The year the media died… This video is great. almost 10 minutes long, like the original song by Don Mclean, and in bits seemingly redundant, but fun to watch and listen to nevertheless – well done!
- Steven Berlin Johnson about old growth media and the future of news (not newspapers). Very interesting points about the bright future of news and the possible role of newspapers/journalists – yes there might still be a future for that industry.
- The information architects Japan have launched their fourth version of the web trend map.
- Stop buying attention, start earning it, is the tenor of an adage keynote presentation (found here)
This guy is amazing. He is only 14 years old, yet he has more than 40m video views in total. His YouTube channel has been viewd almost 6m times and he has more than a quarter of a million subscribers. And all he does (from the little I could cope with watching), is talk incredibly fast in an artificially high pitched (pretending to be 6 years old) voice about stuff that matters to kids. It’s a show by kids for kids. Not suitable for anyone over 16. But the kids love him. They
„…just think he’s the funniest thing ever […] fall on the floor hysterically laughing. They’re just mesmerized“ (source)
This is what you get, when you let the crowd do their stuff. Would any CEO of a TV station or production company have signed this concept off or given any budget for it? And how much budget would a professional production company have spent to produce these?
It is surprising, to say the least, what gets popular these days and what doesn’t. Never underestimated user generated content!
Just a quick one: here are 2 presentations about social media that I found in the last few days:
Neil Perkin about what’s next in Media:
The second one is about the future of social networks, a research report by futurethink.
Seth Godin, godfather of good quotes, recently wrote this:
The best time to look for a job next year is right now. The best time to plan for a sale in three years is right now. The mistake so many marketers make is that they conjoin the urgency of making another sale with the timing to earn the right to make that sale. In other words, you must build trust before you need it. Building trust right when you want to make a sale is just too late.
Publishing your ideas… in books, or on a blog, or in little twits on Twitter… and doing it with patience, over time, is the best way I can think of to lay a foundation for whatever it is you hope to do next.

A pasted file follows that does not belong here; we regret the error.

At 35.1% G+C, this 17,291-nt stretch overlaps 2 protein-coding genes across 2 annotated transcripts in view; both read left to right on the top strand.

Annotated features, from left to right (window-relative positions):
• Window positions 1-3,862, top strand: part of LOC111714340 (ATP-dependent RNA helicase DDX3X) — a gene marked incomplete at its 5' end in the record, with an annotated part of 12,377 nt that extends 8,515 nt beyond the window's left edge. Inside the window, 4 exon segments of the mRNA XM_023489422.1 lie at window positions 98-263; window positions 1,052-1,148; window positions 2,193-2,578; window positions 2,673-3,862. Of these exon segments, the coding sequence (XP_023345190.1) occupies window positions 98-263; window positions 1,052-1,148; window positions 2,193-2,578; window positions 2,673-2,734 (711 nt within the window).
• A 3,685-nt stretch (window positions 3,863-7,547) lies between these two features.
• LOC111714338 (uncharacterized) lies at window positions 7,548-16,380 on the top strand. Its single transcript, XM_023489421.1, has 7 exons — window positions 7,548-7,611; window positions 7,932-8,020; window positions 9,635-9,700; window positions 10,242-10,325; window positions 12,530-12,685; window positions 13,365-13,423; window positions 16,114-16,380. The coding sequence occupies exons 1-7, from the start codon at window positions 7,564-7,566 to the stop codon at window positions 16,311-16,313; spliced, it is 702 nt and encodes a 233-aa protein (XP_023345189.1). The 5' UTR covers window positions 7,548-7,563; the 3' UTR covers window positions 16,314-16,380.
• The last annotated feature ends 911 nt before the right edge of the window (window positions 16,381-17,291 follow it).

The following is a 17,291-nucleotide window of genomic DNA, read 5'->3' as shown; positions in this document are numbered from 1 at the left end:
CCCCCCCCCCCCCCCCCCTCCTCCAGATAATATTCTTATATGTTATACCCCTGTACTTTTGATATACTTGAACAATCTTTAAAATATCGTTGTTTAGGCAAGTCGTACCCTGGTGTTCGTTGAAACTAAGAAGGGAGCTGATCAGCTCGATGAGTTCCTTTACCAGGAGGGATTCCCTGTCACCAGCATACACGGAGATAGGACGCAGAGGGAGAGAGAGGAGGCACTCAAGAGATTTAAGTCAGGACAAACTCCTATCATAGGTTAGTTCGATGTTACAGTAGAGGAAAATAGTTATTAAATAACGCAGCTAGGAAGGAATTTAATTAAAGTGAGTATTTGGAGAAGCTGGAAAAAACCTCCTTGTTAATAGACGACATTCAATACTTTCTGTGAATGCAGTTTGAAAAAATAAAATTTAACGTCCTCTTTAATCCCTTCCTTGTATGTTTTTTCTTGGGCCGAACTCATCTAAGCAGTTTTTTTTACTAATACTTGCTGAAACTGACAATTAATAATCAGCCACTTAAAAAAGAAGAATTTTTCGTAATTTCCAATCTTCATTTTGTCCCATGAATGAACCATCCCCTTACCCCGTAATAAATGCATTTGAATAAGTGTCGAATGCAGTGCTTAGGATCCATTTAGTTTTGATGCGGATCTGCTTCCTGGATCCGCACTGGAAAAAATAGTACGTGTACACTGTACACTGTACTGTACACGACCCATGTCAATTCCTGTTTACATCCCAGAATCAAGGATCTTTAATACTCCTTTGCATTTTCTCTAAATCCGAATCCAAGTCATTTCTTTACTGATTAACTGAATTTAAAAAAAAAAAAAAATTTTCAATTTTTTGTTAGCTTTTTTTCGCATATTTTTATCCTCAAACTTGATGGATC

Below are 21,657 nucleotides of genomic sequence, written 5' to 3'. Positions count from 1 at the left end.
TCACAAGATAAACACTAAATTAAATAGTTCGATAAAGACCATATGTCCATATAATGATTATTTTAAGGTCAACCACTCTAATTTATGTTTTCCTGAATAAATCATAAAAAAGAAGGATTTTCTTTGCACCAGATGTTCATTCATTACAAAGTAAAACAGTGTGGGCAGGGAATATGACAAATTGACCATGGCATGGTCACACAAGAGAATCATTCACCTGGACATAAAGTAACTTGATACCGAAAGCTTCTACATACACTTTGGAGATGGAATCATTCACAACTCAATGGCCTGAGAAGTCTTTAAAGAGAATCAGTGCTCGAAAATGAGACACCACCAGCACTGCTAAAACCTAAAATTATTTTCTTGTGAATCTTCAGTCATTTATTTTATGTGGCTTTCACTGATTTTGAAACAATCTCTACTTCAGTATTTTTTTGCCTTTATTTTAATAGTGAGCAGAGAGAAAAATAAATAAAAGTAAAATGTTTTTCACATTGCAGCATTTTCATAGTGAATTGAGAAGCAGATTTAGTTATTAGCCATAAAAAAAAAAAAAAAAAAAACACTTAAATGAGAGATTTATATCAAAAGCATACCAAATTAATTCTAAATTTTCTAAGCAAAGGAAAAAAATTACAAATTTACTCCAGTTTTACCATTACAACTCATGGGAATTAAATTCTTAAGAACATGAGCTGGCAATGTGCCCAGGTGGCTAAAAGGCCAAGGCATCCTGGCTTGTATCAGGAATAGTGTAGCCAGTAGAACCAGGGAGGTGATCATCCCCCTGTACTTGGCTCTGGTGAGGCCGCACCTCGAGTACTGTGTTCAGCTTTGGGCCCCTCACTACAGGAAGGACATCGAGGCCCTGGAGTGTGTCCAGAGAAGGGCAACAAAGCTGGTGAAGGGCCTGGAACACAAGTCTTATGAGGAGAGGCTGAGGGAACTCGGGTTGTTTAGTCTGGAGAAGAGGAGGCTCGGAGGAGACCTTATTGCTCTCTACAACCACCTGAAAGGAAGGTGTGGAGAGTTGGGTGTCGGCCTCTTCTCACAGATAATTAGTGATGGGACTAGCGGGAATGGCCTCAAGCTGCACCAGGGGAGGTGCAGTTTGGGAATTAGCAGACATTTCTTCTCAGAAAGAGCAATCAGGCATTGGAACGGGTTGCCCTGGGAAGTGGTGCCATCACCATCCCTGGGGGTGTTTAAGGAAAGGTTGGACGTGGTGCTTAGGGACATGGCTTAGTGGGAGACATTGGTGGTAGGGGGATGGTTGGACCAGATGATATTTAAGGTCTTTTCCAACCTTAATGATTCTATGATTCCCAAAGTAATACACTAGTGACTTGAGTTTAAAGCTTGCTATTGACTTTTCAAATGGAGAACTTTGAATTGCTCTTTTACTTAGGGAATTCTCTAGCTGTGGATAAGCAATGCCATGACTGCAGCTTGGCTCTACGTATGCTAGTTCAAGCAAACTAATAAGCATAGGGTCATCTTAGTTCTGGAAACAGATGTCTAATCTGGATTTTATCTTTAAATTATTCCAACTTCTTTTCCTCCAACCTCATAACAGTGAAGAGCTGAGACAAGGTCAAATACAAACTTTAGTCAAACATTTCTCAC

This is why, in my opinion, Social Media Marketing cannot simply be viewed as another tactical discipline within marketing – or even advertising, as many companies might currently think about it. You shouldn’t just do Social Media Marketing as a one-off, as part of a campaign („we’ll have som TV commercials, some online banners, and, let’s see, some social media activities“).
It needs to be a strategic, long term goal to engage in Social Media activities, to build relations with the target audience, and to build trust for those moments, when you (urgently) need to activate your greatest brand/product fans…
Over at the Online Spin blog, there is an interesting article about „peers vs influencers„. The question is, of course: who is your ideal target group. It’s the debate of Gladwells Tipping Point theory vs Duncan Watts argument, that there aren’t any network nodes more influential than others.
Joe Marchese says, there are indeed people who are more influential than others. But only in three dimensions – and they can vary according to topic, point in time and other variables for the same person:
â€“People have a quantity of influence: the maximum number of other people they can reach with a message.
â€“People have a quality of influence: the amount of influence they exert over those that they reach.
â€“People have types of influence: categories of â€œexpertiseâ€ that other people assign to an individual.
If this is the case (if it is that easy), you can quickly deduct your target audience according to the marketing objective. Is it widespread awareness? Is it consideration? Is it increased sales?
Not sure if it is that easy. But it does sound nice to put these target groups against the typical marketing funnel. Only question remaining: can you always clearly distinguish one from the other these days? (I doubt that.)